Australian opposition leaders resist guarantees of rising wages

Opposition leader Anthony Albanese resisted promising to raise Australia’s average wages if he came to power in the next election.

One of the key pillars of the center-left Labor Party’s attack on the performance of the current administration is the slowdown in wage growth in recent years.

“Our purpose is to raise real wages and we have a practical plan to do so,” he said in a second television debate on May 8.

“By making safe work the purpose of fair labor law and dealing with the same work and the same wages, we properly define casualization so that people who do the same work get the same wages, and people in the economy Allows you to deal with the gig economy. It is well regulated under the minimum wages paid and addresses the gender pay gap by increasing transparency. “

The next day, when more pressure was put on the issue, Labor leaders “defeated” a new productivity program to drive wage growth through a planned Jobs Summit between companies and trade unions. “I am very confident that we can achieve positive results,” he said.

Australian Prime Minister Scott Morrison jumped into admission.

“He’s been talking about how to raise wages for the last three years, but when Push rushed in, he had to answer the question,’Can I raise wages?’ Well, he can’t, “he told reporters.

“There is no magic wand to raise wages. There is no magic pen to do that. Wages do not rise automatically in this Labor election vote, which Albanese pointed out last night. “

Former Queensland Prime Minister and now federal senator candidate Campbell Newman said the Labor Party’s goals are worth pursuing, but require major reforms to Australia’s workplace law.

“One of the biggest problems I see in the way he suggests to deal with is the union movement that has spent the last decade resuming the story of class struggle,” said the Liberal Democratic Party candidate. Earlier told the Epoch Times.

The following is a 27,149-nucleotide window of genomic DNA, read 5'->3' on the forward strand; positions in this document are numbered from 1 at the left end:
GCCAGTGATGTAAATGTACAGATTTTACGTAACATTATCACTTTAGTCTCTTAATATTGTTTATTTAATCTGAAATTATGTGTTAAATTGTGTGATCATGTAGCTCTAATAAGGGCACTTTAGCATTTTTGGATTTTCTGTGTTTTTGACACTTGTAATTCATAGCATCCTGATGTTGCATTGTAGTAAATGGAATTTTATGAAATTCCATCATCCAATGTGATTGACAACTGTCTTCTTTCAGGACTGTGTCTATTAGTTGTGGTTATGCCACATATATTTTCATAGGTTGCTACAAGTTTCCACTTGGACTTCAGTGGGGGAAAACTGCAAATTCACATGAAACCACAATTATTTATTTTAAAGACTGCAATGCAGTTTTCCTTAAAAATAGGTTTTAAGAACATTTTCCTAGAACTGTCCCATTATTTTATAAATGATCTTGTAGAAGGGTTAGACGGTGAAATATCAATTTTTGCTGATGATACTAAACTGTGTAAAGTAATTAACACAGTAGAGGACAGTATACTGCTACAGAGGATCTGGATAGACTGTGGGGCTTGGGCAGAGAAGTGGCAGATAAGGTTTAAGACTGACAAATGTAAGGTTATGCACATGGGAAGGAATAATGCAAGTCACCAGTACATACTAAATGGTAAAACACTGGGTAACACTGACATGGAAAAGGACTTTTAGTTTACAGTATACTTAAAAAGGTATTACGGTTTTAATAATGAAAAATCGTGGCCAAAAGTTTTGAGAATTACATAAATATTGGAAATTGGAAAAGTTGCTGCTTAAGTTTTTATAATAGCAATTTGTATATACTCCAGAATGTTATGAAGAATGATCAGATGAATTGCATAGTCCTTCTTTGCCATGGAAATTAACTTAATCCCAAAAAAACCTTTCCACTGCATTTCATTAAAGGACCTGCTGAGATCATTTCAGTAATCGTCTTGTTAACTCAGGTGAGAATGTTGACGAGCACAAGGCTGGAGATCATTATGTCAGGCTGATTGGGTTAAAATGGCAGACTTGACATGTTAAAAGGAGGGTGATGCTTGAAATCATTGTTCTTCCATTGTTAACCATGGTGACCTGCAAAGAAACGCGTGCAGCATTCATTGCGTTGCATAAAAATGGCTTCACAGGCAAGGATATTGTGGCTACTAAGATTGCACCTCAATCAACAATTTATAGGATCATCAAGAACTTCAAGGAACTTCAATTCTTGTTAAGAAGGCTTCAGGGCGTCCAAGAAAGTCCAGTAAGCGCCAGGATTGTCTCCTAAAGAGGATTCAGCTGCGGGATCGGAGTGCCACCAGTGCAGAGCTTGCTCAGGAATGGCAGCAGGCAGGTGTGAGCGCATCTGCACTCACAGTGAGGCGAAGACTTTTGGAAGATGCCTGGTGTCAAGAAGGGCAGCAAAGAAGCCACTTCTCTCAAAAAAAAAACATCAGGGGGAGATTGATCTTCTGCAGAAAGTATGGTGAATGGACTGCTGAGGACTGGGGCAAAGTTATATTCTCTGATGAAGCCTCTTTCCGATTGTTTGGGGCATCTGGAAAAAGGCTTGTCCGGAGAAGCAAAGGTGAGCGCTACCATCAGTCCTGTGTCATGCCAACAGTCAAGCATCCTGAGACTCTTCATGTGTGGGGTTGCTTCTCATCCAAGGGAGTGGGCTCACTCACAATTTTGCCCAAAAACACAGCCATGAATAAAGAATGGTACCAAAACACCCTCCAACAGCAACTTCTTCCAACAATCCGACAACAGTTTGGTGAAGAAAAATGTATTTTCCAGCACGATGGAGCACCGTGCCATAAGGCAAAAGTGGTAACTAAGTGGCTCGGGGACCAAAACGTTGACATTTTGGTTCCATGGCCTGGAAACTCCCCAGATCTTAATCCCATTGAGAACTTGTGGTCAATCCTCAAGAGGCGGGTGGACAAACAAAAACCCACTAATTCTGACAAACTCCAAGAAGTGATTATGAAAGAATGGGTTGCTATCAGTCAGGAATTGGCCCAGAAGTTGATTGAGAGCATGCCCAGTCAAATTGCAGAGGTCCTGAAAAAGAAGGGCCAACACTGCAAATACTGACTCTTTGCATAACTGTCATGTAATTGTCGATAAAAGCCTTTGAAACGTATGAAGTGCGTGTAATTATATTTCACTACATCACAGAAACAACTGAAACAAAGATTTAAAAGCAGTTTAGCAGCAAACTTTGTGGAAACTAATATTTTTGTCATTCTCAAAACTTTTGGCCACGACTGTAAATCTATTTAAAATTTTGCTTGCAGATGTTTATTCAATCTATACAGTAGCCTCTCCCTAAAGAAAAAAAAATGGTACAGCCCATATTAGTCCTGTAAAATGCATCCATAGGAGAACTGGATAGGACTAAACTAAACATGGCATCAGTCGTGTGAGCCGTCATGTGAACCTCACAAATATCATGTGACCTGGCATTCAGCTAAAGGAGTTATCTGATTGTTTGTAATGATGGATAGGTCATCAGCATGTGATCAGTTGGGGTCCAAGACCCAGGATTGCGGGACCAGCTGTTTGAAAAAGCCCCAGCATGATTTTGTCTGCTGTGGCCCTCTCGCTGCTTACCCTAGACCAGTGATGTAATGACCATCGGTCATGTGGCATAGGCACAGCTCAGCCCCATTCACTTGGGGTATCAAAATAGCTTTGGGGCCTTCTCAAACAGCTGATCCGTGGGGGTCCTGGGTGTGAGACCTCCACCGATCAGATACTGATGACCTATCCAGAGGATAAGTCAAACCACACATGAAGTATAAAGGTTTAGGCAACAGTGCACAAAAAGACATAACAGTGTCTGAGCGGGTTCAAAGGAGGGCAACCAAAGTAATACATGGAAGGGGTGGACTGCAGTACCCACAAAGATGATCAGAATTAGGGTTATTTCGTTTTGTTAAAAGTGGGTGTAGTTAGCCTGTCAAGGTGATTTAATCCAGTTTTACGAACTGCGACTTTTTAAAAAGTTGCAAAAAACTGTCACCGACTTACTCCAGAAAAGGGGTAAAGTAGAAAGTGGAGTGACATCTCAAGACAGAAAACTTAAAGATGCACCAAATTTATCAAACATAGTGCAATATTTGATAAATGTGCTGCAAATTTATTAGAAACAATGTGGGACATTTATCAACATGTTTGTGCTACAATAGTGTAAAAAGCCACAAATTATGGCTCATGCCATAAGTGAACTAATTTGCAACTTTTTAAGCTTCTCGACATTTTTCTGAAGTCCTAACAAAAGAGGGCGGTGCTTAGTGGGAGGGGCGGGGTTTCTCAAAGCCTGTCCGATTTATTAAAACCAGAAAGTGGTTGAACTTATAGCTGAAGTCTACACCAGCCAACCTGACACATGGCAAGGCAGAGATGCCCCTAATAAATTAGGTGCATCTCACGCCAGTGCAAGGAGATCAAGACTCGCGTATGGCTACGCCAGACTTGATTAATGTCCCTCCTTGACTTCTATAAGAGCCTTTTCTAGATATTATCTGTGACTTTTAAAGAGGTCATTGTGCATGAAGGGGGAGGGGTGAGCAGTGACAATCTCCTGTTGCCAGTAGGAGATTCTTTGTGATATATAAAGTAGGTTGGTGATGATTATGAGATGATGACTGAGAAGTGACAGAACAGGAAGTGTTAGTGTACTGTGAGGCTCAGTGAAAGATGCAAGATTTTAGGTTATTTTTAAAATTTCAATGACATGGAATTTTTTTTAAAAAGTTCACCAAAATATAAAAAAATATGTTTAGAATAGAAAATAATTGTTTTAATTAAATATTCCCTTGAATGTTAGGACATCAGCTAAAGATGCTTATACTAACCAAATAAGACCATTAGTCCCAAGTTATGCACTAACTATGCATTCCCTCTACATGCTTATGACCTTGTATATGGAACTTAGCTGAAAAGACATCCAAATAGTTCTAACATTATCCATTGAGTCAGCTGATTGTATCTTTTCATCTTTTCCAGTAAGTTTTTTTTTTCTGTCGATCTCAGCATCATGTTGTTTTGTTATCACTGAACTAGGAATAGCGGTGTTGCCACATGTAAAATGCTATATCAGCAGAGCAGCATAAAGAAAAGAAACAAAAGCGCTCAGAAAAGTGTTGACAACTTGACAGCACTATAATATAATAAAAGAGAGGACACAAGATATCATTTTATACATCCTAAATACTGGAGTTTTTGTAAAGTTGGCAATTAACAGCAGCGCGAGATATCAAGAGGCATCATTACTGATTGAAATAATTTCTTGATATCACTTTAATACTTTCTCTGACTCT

“It’s a big jump to expect them to sit down and allow companies to increase productivity. We need to make real changes to labor relations, award complexity, and how penalty rates are applied.” He said.

Living expenses, including inflation and rising interest rates, are a major concern among Australian voters, according to Kosmos Samaras, director of the Redbridge Group, which votes for elections.

Heston Russell, a former soldier and current senator candidate for the Australian Value Party, said focusing on raising wages would only lower prices for small businesses. Instead, he said, the government needs to “raise current wages further.”

“Looking at our resources, we cannot repeat an economy of much larger, older, and larger economies of scale, which we can afford,” he told The Epoch Times.

The party’s suggestion is to try to reduce the cost of the raw materials that make up the commodities consumed by Australians, including housing.

“When exporting goods from Australia, for the sake of discussion, we need to save 4% of these goods at the cost of the local market. Then these companies are exporting their costs abroad to the other 95 You can pass it on to percent, “he added.

Daniel Y. Ten


Daniel Y. Teng is based in Sydney. He focuses on national politics, including federal politics, COVID-19 response, and relations between Australia and China. Do you have a hint? Contact him at [email protected]